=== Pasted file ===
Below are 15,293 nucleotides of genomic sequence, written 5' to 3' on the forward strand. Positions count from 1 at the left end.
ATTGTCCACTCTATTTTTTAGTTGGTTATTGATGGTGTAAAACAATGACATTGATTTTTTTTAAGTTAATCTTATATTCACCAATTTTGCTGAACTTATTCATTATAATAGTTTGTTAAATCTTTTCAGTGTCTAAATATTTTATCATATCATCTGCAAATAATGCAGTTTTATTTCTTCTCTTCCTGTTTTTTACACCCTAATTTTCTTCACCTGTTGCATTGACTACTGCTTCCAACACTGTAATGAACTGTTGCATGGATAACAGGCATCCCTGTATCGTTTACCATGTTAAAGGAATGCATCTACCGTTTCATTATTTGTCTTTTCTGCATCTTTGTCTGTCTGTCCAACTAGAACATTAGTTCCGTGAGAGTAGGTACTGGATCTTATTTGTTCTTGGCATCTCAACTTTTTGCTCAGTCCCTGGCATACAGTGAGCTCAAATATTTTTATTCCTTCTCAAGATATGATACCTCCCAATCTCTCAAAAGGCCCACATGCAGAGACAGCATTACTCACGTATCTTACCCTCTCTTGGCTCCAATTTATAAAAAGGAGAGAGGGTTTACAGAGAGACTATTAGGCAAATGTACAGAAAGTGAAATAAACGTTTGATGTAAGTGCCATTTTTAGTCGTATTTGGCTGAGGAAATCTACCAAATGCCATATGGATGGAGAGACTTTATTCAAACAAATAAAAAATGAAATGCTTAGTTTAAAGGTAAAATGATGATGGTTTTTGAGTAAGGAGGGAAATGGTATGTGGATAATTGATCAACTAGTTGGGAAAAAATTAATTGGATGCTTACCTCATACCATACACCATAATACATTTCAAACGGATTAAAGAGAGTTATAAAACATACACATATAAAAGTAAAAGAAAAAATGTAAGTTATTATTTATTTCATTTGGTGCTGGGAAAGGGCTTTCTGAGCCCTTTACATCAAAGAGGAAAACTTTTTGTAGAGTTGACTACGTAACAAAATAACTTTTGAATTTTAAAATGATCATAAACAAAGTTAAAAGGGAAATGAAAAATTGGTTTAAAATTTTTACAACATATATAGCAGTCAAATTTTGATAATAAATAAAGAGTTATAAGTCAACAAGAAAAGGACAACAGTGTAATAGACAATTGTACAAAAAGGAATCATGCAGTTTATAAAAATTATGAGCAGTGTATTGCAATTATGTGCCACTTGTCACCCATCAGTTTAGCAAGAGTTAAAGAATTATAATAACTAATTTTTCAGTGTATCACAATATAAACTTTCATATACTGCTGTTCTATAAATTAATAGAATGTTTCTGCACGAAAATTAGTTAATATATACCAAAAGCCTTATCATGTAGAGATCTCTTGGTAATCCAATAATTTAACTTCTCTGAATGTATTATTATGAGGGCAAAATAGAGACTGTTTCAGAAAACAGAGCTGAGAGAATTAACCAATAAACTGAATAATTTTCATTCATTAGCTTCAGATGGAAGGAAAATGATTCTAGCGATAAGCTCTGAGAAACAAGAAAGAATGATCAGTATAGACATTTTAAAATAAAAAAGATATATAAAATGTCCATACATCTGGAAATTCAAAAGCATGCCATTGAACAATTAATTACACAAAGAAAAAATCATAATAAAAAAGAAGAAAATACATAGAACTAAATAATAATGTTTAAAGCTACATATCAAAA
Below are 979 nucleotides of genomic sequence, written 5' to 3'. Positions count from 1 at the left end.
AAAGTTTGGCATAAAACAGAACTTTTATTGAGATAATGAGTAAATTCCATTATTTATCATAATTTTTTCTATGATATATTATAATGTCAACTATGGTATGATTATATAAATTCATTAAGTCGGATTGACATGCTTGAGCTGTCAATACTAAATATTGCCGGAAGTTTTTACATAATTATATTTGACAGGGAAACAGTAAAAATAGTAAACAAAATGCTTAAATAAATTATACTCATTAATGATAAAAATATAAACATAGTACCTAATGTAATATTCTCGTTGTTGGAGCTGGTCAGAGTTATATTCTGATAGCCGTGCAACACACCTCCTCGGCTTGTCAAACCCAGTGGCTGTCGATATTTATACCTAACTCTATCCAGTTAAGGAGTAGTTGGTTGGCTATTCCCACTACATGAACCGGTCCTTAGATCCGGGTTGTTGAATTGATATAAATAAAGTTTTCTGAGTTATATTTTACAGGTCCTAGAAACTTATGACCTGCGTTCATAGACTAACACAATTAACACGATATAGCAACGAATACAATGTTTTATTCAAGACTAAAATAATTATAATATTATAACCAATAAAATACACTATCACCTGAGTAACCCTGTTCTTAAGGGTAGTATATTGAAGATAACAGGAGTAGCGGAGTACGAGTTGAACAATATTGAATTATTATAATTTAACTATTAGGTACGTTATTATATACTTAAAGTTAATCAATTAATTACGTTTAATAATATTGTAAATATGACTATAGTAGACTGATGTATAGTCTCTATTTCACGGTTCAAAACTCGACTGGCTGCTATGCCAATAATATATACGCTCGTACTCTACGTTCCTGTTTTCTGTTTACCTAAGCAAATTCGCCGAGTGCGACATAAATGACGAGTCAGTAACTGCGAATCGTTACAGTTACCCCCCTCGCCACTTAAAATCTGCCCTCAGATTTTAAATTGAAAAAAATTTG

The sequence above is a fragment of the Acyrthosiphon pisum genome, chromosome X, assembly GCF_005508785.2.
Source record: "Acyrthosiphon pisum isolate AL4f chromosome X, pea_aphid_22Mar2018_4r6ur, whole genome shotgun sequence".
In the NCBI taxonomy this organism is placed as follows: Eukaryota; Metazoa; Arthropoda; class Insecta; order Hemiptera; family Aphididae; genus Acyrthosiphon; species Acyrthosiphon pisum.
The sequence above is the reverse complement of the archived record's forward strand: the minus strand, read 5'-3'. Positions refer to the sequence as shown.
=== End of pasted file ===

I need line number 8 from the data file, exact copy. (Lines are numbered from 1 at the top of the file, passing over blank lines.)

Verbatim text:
The sequence above is the reverse complement of the archived record's forward strand: the minus strand, read 5'-3'. Positions refer to the sequence as shown.